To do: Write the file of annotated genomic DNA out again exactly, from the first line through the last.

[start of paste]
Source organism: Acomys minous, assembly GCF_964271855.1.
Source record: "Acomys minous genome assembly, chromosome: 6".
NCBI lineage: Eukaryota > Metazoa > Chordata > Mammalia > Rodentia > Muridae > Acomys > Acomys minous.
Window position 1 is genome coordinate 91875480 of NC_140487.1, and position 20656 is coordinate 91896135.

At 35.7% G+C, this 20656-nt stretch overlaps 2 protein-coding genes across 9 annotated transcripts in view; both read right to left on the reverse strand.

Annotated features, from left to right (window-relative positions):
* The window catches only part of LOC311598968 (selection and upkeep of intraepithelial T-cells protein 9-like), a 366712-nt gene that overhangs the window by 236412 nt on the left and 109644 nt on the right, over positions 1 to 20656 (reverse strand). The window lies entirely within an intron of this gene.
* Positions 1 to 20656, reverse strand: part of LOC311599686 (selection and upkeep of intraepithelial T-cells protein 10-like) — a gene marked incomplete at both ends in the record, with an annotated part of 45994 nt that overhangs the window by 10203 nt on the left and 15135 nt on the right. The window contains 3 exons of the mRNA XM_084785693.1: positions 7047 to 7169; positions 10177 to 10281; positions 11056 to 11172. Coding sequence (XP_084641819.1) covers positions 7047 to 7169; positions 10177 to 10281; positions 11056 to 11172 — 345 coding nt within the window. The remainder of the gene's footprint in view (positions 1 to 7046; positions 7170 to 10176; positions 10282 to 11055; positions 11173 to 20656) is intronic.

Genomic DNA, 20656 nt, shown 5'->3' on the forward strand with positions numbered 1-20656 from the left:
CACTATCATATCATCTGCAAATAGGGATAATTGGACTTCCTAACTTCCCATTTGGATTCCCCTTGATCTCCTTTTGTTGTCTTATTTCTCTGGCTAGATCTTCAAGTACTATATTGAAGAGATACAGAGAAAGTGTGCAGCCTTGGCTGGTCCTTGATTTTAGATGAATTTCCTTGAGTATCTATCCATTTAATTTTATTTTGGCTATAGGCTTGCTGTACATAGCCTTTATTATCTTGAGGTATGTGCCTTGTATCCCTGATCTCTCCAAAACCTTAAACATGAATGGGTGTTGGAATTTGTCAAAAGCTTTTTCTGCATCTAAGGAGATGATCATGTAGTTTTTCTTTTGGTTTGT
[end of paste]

Source organism: Acomys minous, assembly GCF_964271855.1.
Source record: "Acomys minous genome assembly, chromosome: 6".
NCBI lineage: Eukaryota > Metazoa > Chordata > Mammalia > Rodentia > Muridae > Acomys > Acomys minous.
Window position 1 is genome coordinate 91875480 of NC_140487.1, and position 20656 is coordinate 91896135.

At 35.7% G+C, this 20656-nt stretch overlaps 2 protein-coding genes across 9 annotated transcripts in view; both read right to left on the reverse strand.

Annotated features, from left to right (window-relative positions):
* The window catches only part of LOC311598968 (selection and upkeep of intraepithelial T-cells protein 9-like), a 366712-nt gene that overhangs the window by 236412 nt on the left and 109644 nt on the right, over positions 1 to 20656 (reverse strand). The window lies entirely within an intron of this gene.
* Positions 1 to 20656, reverse strand: part of LOC311599686 (selection and upkeep of intraepithelial T-cells protein 10-like) — a gene marked incomplete at both ends in the record, with an annotated part of 45994 nt that overhangs the window by 10203 nt on the left and 15135 nt on the right. The window contains 3 exons of the mRNA XM_084785693.1: positions 7047 to 7169; positions 10177 to 10281; positions 11056 to 11172. Coding sequence (XP_084641819.1) covers positions 7047 to 7169; positions 10177 to 10281; positions 11056 to 11172 — 345 coding nt within the window. The remainder of the gene's footprint in view (positions 1 to 7046; positions 7170 to 10176; positions 10282 to 11055; positions 11173 to 20656) is intronic.

Genomic DNA, 20656 nt, shown 5'->3' on the forward strand with positions numbered 1-20656 from the left:
CACTATCATATCATCTGCAAATAGGGATAATTGGACTTCCTAACTTCCCATTTGGATTCCCCTTGATCTCCTTTTGTTGTCTTATTTCTCTGGCTAGATCTTCAAGTACTATATTGAAGAGATACAGAGAAAGTGTGCAGCCTTGGCTGGTCCTTGATTTTAGATGAATTTCCTTGAGTATCTATCCATTTAATTTTATTTTGGCTATAGGCTTGCTGTACATAGCCTTTATTATCTTGAGGTATGTGCCTTGTATCCCTGATCTCTCCAAAACCTTAAACATGAATGGGTGTTGGAATTTGTCAAAAGCTTTTTCTGCATCTAAGGAGATGATCATGTAGTTTTTCTTTTGGTTTGT